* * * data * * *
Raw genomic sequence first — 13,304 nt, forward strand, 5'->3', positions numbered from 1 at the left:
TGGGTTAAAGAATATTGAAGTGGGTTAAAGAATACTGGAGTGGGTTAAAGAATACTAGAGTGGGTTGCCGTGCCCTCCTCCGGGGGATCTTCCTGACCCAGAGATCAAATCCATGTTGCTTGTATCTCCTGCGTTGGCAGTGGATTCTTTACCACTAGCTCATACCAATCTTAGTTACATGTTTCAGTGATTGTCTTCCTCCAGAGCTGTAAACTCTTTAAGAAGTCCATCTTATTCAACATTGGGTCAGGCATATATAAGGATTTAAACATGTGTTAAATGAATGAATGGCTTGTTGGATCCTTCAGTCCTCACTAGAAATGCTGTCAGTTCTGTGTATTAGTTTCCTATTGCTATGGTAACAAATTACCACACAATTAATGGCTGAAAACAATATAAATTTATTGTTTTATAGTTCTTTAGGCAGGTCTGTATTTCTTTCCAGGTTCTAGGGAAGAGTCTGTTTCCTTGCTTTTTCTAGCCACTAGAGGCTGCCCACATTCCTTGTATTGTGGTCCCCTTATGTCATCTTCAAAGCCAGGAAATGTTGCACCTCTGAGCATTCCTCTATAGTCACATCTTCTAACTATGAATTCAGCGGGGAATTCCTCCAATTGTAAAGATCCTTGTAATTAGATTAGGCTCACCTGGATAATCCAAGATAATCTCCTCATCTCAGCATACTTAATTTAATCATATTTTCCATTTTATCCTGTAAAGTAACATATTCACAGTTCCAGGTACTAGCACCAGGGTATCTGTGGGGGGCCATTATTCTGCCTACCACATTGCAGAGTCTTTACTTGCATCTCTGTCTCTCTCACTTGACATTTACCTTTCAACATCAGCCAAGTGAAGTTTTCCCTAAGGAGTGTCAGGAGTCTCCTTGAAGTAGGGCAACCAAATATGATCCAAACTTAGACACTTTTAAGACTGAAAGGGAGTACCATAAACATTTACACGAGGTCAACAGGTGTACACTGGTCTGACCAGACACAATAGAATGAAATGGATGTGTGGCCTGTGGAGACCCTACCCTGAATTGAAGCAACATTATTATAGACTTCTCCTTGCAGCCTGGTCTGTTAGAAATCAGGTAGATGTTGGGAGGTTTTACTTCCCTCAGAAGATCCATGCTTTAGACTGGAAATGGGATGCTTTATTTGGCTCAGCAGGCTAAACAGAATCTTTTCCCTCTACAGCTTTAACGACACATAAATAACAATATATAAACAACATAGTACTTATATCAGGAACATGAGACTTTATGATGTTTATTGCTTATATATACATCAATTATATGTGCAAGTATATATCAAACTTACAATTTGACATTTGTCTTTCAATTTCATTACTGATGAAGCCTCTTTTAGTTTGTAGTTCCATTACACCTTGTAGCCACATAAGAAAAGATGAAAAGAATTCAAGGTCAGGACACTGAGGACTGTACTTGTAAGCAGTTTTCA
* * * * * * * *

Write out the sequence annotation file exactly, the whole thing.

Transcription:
Raw genomic sequence first — 13,304 nt, forward strand, 5'->3', positions numbered from 1 at the left:
TGGGTTAAAGAATATTGAAGTGGGTTAAAGAATACTGGAGTGGGTTAAAGAATACTAGAGTGGGTTGCCGTGCCCTCCTCCGGGGGATCTTCCTGACCCAGAGATCAAATCCATGTTGCTTGTATCTCCTGCGTTGGCAGTGGATTCTTTACCACTAGCTCATACCAATCTTAGTTACATGTTTCAGTGATTGTCTTCCTCCAGAGCTGTAAACTCTTTAAGAAGTCCATCTTATTCAACATTGGGTCAGGCATATATAAGGATTTAAACATGTGTTAAATGAATGAATGGCTTGTTGGATCCTTCAGTCCTCACTAGAAATGCTGTCAGTTCTGTGTATTAGTTTCCTATTGCTATGGTAACAAATTACCACACAATTAATGGCTGAAAACAATATAAATTTATTGTTTTATAGTTCTTTAGGCAGGTCTGTATTTCTTTCCAGGTTCTAGGGAAGAGTCTGTTTCCTTGCTTTTTCTAGCCACTAGAGGCTGCCCACATTCCTTGTATTGTGGTCCCCTTATGTCATCTTCAAAGCCAGGAAATGTTGCACCTCTGAGCATTCCTCTATAGTCACATCTTCTAACTATGAATTCAGCGGGGAATTCCTCCAATTGTAAAGATCCTTGTAATTAGATTAGGCTCACCTGGATAATCCAAGATAATCTCCTCATCTCAGCATACTTAATTTAATCATATTTTCCATTTTATCCTGTAAAGTAACATATTCACAGTTCCAGGTACTAGCACCAGGGTATCTGTGGGGGGCCATTATTCTGCCTACCACATTGCAGAGTCTTTACTTGCATCTCTGTCTCTCTCACTTGACATTTACCTTTCAACATCAGCCAAGTGAAGTTTTCCCTAAGGAGTGTCAGGAGTCTCCTTGAAGTAGGGCAACCAAATATGATCCAAACTTAGACACTTTTAAGACTGAAAGGGAGTACCATAAACATTTACACGAGGTCAACAGGTGTACACTGGTCTGACCAGACACAATAGAATGAAATGGATGTGTGGCCTGTGGAGACCCTACCCTGAATTGAAGCAACATTATTATAGACTTCTCCTTGCAGCCTGGTCTGTTAGAAATCAGGTAGATGTTGGGAGGTTTTACTTCCCTCAGAAGATCCATGCTTTAGACTGGAAATGGGATGCTTTATTTGGCTCAGCAGGCTAAACAGAATCTTTTCCCTCTACAGCTTTAACGACACATAAATAACAATATATAAACAACATAGTACTTATATCAGGAACATGAGACTTTATGATGTTTATTGCTTATATATACATCAATTATATGTGCAAGTATATATCAAACTTACAATTTGACATTTGTCTTTCAATTTCATTACTGATGAAGCCTCTTTTAGTTTGTAGTTCCATTACACCTTGTAGCCACATAAGAAAAGATGAAAAGAATTCAAGGTCAGGACACTGAGGACTGTACTTGTAAGCAGTTTTCA